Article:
Jabulani, the ball for 2010 FIFA World Cup has landed its makers, Britain's Loughborough University, in trouble after one of the dullest and lowest scoring starts to the tournament in living memory.
Scientists from Loughborough University had boasted that Jabulani's hi-tech design would ensure exceptionally stable flight and make the ball more accurate than ever before.
But after seven days of no-shows in the field, the ball, which represented Loughborough's cutting edge technology, has apparently backfired.
Initial criticisms came forward from goalkeepers who struggled to follow the flight.
And now attacking players have said that it is very difficult to curve the ball around defensive walls and inside the posts due to its smooth surface.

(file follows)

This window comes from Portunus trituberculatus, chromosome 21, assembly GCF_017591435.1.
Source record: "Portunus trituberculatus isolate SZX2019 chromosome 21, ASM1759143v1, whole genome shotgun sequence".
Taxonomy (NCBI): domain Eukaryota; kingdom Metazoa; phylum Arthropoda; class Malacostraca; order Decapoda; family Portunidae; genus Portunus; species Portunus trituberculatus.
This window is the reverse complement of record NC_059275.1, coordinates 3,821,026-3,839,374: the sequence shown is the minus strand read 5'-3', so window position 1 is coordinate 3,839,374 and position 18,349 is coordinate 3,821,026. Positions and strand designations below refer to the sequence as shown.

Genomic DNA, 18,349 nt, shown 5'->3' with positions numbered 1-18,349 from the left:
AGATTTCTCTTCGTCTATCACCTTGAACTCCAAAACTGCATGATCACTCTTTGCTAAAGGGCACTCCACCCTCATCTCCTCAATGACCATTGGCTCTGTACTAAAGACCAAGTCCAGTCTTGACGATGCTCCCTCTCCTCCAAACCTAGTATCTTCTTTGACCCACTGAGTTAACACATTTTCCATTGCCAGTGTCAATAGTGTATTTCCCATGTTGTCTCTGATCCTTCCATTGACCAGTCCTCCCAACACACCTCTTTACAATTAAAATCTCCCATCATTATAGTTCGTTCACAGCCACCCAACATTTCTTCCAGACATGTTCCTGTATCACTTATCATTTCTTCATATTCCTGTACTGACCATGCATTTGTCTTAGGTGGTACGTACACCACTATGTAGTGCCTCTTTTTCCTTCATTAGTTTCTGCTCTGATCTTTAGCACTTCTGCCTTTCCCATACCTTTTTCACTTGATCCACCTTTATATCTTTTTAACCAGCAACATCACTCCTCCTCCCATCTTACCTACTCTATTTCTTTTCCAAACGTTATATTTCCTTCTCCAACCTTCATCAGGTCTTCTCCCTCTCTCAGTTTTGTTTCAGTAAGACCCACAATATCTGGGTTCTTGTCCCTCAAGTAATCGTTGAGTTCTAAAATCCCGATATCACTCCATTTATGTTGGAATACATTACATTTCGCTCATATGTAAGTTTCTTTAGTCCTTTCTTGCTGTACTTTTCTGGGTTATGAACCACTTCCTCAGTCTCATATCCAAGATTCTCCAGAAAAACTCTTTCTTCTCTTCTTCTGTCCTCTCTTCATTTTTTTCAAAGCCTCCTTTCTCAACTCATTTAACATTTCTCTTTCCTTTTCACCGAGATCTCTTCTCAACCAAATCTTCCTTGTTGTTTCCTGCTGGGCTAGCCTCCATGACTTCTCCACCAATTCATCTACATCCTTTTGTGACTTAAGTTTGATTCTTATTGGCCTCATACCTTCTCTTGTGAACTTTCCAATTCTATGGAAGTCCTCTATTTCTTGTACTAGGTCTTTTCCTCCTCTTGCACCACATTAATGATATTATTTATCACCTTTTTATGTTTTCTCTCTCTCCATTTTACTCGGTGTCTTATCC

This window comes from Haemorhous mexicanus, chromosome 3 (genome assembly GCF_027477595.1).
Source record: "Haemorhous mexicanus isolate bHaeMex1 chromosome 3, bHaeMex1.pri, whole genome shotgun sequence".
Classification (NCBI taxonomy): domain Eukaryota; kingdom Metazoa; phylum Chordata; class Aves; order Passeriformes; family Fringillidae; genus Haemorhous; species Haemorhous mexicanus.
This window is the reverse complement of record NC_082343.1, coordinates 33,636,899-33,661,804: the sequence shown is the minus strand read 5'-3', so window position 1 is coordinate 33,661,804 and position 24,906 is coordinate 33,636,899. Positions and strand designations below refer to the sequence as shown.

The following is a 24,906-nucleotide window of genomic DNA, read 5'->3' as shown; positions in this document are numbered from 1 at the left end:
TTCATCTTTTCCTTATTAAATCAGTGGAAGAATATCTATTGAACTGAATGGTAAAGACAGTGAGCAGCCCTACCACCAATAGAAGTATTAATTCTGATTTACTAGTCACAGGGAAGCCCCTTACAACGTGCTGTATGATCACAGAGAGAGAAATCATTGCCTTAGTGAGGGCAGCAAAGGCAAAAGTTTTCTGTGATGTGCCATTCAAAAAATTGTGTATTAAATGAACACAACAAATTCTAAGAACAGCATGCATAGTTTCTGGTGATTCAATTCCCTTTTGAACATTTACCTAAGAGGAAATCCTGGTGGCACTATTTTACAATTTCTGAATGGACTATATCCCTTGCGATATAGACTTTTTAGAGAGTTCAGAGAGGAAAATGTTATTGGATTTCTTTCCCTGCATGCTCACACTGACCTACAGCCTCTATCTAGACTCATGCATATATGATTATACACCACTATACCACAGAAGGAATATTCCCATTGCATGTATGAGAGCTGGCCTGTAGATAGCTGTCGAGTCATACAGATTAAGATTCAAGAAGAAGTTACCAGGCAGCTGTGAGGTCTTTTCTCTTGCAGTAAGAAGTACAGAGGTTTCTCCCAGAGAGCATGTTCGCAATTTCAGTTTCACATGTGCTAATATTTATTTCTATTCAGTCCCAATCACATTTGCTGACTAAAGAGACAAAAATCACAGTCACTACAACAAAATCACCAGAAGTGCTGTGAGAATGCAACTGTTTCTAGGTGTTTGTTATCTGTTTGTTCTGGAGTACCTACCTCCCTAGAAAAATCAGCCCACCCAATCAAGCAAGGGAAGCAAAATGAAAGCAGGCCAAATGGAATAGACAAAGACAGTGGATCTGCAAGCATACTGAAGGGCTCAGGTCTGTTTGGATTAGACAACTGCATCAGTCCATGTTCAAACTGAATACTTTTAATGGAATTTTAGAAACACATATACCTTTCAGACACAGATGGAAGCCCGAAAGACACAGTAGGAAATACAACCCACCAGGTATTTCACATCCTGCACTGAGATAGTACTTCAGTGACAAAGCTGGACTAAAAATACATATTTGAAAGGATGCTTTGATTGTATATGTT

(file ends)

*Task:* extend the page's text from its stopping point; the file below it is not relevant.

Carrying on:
Fabio Capello, the England team's manager, lashed at the university by describing the Adidas-manufactured Jabulani as "the worst ball that I have seen in my life".
Former British footballer Matthew Le Tissier accused the developers of the ball for a slow start in to the World Cup.
"I'm surprised that they have spent so much time and money developing this ball but don't appear to have tested it thoroughly. The changes have been too drastic," the Telegraph quoted him as saying.
"There has been a reluctance to shoot from open play from any kind of distance; the players don't seem to have the confidence to keep the ball under the bar. It's a shame because people want to see exciting goals," he added.Doctor Andy Harland from Loughborough University's Sports Technology Institute, which spent four years researching the ball for Adidas, assured that the ball was the most stable and precise ever manufactured because of pioneering 'aero grooves' built into its surface.